Unknown rooms in the tomb of Tutankhamen
The most discussed Egyptian history, which has so far ended in an offensive ellipsis, was new research in the Valley of the Kings – in the famous tomb of Tutankhamen. Briton Nicholas Reeves, one of the greatest researchers of Egyptian history of the reign of Pharaoh-reformer Akhenaten and his son Tutankhamun, suggested that exploring the walls of the burial chamber of the tomb could hide behind them other rooms that the great Howard Carter, the archaeologist who found treasures of Tutankhamen.
The work of the special permission of the Ministry of Antiquities of Egypt started an outstanding Japanese specialist in GPR researches Dr. Hirokatsu Watanabu. The most difficult work on the study of the soil around the tomb and the walls of the burial chamber itself showed that, indeed, there are significant voids outside the known premises of the tomb. In a series of voids, as it was possible to establish, there are clusters of some objects, including those made of metal.
Alas, the unconditional sensation did not receive its triumphal development: Egypt insisted on additional research, which was carried out by a special team of the National Geographic Society of the USA and the results of which were not as convincing as the Japanese expert presented to the scientific community. After agonizing wait, Egypt decided to conduct additional soil research around the tomb with the help of another team of specialists and only then decide on the possible drilling of one of the walls of Tutankhamun’s tomb in a room that is devoid of any decoration.
The delay is partly due to the fact that an outstanding Japanese expert, offended by the distrust of his professionalism, refused to share with other specialists the initial data obtained with the help of a scanner, created on the basis of authoring and which has no analogues in the world.
Many assumptions by Nicholas Reeves, in particular, that the hidden cameras of Tutankhamun’s tomb may contain the burial of his stepmother Nefertiti, are certainly premature, but this does not diminish the role of his assumption about the very existence of unidentified premises. Let’s see how this story will end, which has become, on the one hand, the main sensation, and on the other – the biggest disappointment in Egyptian archeology this year.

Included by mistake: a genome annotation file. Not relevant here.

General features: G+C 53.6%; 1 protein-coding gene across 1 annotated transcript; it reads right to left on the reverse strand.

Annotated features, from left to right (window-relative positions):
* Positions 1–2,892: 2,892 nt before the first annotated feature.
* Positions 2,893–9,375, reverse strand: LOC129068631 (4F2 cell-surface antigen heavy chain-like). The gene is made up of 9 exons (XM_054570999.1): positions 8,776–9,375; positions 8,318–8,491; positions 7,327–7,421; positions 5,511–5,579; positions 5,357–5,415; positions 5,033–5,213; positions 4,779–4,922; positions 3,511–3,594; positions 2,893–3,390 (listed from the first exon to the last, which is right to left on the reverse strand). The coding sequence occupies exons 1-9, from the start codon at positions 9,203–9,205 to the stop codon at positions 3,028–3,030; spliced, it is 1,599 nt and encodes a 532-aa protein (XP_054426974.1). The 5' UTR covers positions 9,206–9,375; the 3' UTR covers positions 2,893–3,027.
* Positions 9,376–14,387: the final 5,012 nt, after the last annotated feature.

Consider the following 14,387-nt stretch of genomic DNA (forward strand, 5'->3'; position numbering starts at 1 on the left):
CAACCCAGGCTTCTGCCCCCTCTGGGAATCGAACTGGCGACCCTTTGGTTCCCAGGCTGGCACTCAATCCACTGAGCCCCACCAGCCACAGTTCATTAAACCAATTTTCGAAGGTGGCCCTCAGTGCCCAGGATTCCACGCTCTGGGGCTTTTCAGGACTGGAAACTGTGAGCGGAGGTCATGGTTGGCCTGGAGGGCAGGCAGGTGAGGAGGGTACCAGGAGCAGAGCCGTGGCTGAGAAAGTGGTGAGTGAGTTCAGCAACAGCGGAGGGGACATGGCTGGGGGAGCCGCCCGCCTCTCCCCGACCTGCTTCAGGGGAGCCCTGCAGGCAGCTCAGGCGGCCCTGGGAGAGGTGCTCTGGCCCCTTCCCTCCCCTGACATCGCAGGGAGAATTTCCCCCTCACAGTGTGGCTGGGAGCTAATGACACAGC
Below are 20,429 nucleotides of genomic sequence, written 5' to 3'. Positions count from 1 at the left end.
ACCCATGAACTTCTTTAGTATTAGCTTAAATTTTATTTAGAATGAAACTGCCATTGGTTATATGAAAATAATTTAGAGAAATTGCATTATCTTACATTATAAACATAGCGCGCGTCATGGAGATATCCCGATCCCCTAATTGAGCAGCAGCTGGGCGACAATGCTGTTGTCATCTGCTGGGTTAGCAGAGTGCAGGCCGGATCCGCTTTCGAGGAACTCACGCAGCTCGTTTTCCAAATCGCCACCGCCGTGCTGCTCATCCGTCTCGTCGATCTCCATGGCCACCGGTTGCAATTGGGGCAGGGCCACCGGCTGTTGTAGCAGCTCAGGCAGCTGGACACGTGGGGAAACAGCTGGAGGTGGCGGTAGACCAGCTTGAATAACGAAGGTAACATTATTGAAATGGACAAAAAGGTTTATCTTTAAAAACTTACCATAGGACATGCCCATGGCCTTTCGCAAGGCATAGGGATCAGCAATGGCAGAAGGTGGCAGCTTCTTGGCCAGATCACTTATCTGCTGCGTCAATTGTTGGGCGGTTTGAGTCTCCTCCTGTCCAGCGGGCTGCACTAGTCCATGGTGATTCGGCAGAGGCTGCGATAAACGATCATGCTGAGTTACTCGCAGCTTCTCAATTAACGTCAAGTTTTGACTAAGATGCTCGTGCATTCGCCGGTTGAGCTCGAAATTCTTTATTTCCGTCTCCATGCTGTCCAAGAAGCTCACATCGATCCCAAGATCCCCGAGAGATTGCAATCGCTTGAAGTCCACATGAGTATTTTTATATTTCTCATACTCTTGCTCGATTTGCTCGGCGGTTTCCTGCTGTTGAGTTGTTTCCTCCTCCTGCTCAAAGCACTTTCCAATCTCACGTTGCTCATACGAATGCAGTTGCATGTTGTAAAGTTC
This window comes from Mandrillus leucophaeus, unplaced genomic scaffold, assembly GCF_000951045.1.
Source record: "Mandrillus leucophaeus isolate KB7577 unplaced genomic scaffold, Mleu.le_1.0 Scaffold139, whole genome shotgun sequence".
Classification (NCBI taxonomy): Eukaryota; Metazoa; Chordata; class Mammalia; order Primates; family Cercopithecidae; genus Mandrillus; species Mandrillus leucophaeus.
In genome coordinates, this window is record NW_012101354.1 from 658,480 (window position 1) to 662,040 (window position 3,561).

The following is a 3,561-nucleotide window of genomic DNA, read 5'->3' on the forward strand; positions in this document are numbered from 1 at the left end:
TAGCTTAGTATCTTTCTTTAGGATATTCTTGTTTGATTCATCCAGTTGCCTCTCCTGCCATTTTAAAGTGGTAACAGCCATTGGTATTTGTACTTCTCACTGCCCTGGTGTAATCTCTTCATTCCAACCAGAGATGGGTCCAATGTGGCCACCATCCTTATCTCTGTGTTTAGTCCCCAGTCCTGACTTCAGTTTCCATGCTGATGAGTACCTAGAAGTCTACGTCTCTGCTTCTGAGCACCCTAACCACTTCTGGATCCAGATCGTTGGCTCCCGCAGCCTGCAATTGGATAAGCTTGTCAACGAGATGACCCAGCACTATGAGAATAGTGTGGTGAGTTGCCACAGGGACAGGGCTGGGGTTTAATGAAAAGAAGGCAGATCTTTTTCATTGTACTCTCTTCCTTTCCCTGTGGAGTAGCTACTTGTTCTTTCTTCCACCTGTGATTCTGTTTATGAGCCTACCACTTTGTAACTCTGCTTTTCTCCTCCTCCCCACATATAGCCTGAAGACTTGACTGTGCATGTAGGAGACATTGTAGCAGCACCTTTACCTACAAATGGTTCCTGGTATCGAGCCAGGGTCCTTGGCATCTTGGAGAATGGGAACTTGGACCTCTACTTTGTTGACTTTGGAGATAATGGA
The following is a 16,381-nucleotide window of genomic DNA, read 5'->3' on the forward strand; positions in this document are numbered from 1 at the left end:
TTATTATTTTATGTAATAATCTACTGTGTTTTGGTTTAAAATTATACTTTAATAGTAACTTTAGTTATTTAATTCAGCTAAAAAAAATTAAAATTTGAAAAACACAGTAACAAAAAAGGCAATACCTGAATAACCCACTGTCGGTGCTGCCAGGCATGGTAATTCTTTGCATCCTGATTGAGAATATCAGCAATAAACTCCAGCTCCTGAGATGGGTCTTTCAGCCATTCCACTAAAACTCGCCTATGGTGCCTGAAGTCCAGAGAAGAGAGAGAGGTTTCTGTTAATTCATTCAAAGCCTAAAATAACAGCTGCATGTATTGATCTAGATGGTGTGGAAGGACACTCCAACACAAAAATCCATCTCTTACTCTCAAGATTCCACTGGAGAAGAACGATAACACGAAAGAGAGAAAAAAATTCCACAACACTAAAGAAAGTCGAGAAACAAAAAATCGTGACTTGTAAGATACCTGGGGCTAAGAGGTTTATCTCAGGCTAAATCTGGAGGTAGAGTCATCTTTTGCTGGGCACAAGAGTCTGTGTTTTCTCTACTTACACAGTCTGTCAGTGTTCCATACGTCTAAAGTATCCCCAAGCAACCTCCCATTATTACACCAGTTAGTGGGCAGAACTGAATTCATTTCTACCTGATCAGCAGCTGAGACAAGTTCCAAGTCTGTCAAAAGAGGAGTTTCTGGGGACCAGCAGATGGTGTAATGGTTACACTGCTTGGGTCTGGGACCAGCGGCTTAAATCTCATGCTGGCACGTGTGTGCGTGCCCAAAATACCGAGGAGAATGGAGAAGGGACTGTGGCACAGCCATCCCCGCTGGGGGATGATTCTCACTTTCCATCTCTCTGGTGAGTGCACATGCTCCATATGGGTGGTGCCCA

Notes Builder Pyramid
The discovery of the most ancient papyrus with preserved texts impressed all Egyptologists of the world and, probably, became one of the most striking events of this year. The point is not only that we are talking about writing monuments of extreme antiquity – they were created in the 27th century BC. with all the famous king Khufu (Cheops). Before the French and Egyptian researchers appeared the diary of Master Merer, thrown out of uselessness, which led by one of the large groups of builders on the Great Czarist Pyramid at Giza!
Diaries builder of the Great Pyramid during the opening of the exhibition in the Egyptian Museum, Cairo. © MSA, Egypt
The diary contains records of three months of work of the team, which shipped blocks from the quarries in Tours to the construction site of the royal pyramid on the opposite, eastern bank of the Nile. It was there that they took one of the leading architects of his time – the king’s son Anhhaf. The diary of the pyramid builder became an important addition to the understanding of how the great royal construction was carried out.
By now, archaeologists have already discovered the ruins of the barracks, where thousands of workers lived, and barns, where provisions were kept for them. We know a lot about the life of the great architects – Hemiun and Anhhaf – thanks to the biographies that have been preserved on the walls of their magnificent tombs. Also found an extensive necropolis of those who died at the construction site, and documents about how the country’s regions supplied materials and food for the workers to the place of the main national construction site. However, in all this vast panorama of knowledge, the diary of Merer took such a significant place that immediately after conservation the papyruses were exhibited in the Egyptian Museum in Cairo.
After the construction of the royal pyramid was completed, part of the brigades was disbanded. Merer moved to the shore of the Red Sea, in one of the major ports of the time, where he occupied a worthy position. The diary was unnecessary, and he threw it in the desert near the port’s vaults. Here, in the town of Wadi al-Jarf, 118 km south of the city of Suez, archaeologists discovered it. Due to the climate of Egypt and the desert, where the find was made, the unique papyruses are very well preserved.